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Showing posts from December, 2010

Delayed justice is no justice

I have just read this story on the BBC website.

I don't practice immigration law and have never studied it at any level, I also know nothing about the original case that led to Amy Houston's death.  But the case does show the difficult decisions faced by judges every day as much as it shows the inadequacies of the current system.

First, the judges.  They were, in effect, being asked to chose whether to throw a criminal out of the country and thus deprive his children of their father or allow him to stay and cause hurt to Mr Houston.  It's not a decision that I would have liked to have taken.

Turning to the system.  Could the system have avoided placing Mr Houston and Ibrahim's wife and young children in this position?  Well, yes it could have done easily by hearing this case in a timely fashion in 2003 while Ibrahim was still serving his four-month sentence.  Given that the authorities were seeking his removal from the UK, I wonder whether at that time they would have …

If you believe it then do it

This is one of the reasons that I am currently feeling so anti-politician.

I don't agree or disagree with Bob Ainsworth's current opinion on drugs but I do get annoyed that the report seems to suggest that he came to his current view while in office but then waited several years before saying anything about it.

Politicians: if you believe in something then a) tell us; and b) do what you believe in rather than ignoring issues because you know that the press will give you a bad write up.

Time and place

I've just come across a file that has got me thinking about how decisions get made.  It's not a case with which I've had any involvement aside from reading the file just now.

The case is a (not uncommon around here) allegation of rape where the complainant says that she was raped about 8-years-ago by somebody she knows.  There have been no other incidents either before or since according to disclosure given by the police to the solicitor who attended for interview at the police station.  She provided the police with the suspect's home and work address as well as his name.

There will not be any forensic evidence available in this case due to its age, although if I were the police I'd want to search his home and possibly have a look at his computer since people do store the most incriminating things on there in the mistaken belief that they are safe.  This would lead me to the conclusion that the best thing to do is to knock on his door around 5-6am, arrest him and s…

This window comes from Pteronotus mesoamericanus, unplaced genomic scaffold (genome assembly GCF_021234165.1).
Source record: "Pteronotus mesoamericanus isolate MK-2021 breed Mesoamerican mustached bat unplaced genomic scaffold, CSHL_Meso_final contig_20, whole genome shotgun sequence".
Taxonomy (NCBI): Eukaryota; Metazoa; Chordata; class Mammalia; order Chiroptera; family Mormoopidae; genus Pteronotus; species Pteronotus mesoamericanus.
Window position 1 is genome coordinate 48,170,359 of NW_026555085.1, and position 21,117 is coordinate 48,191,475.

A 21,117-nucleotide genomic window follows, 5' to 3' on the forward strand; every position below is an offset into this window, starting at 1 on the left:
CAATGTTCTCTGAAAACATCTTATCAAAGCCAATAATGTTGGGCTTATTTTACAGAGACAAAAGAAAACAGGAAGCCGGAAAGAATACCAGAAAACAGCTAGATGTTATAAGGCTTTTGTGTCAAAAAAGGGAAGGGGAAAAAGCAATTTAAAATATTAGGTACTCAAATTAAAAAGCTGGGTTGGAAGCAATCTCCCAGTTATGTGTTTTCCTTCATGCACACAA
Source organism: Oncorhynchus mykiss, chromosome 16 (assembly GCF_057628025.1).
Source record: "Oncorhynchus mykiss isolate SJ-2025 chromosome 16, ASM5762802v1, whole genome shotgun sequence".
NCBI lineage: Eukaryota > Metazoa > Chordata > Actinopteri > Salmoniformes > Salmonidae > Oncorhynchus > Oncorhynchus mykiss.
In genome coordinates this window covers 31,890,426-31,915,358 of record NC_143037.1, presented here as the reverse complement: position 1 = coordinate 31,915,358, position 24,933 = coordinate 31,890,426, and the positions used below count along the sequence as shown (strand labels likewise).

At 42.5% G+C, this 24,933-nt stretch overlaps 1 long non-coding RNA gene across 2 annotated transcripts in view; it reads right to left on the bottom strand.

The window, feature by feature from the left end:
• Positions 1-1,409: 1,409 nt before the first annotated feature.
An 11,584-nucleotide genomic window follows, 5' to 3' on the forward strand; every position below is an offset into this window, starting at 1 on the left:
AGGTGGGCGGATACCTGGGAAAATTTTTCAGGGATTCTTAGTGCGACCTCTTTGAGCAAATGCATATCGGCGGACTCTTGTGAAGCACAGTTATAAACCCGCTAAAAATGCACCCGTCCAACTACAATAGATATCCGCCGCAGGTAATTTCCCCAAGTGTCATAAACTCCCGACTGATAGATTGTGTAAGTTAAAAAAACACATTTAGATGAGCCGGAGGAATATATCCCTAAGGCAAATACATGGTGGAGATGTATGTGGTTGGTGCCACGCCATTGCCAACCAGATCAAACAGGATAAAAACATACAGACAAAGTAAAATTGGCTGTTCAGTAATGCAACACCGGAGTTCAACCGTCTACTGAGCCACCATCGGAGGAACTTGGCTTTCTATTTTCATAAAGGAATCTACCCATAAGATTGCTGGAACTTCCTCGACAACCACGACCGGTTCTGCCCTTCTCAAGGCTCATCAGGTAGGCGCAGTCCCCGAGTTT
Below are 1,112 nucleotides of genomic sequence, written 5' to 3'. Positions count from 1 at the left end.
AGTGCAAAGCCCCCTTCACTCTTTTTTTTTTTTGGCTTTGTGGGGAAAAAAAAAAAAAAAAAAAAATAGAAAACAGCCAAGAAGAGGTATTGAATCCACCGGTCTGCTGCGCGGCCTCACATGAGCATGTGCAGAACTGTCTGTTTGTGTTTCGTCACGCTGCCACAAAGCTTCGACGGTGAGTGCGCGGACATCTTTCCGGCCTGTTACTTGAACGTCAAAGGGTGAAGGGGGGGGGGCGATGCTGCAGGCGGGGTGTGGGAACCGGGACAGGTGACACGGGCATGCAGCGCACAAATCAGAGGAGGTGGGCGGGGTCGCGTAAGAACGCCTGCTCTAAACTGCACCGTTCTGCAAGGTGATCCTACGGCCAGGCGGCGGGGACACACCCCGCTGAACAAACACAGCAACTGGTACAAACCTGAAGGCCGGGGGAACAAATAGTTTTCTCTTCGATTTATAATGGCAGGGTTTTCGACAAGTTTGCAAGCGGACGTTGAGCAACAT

wiki-armed forces

I have to congratulate HM Armed Forces for seeing an opportunity to raise recruitment and jumping on it.

I just googled a single word "wikileaks" and it returned a single sponsored result advertising:

Join the Special ForcesLearn how you can be a part of UK's Elite Special Forces squadsHMForces.co.uk/SpecialForces

I'm not sure if the Special Forces support or oppose wikileaks from this ad, but I love the plan.  Maybe I'll pay for searches on wikileaks for my work homepage.

Down with Mandela

In Parliament Square there is a staute of Nelson Mandela, he of South African anti-apartheid fame.  I heard him speak once, but unfortunately to do so I had to listen to some sanctimonous arsehole called Tony Bliar (misspelling deliberate), but that's another story.

I understand that students are unhappy about the rise of tuition fees but I couldn't really understand why somebody thought it necessary to dawb Mr Mandela's statue with the pink paint that I saw on it this morning as I rode to court.  Nor, if they simply wanted to protest was it necessary to write "fuck police" in big letters on Winston Churchill's statue.

A few days ago I saw students protesting outside Parliament about the reduction in funding for school sports.  They were well organised, very vocal, got themselves on the tele but managed to avoid closing the whole of central London and trashing the place.

so I punched him

Something reminded me of a case I dealt with a number of years ago.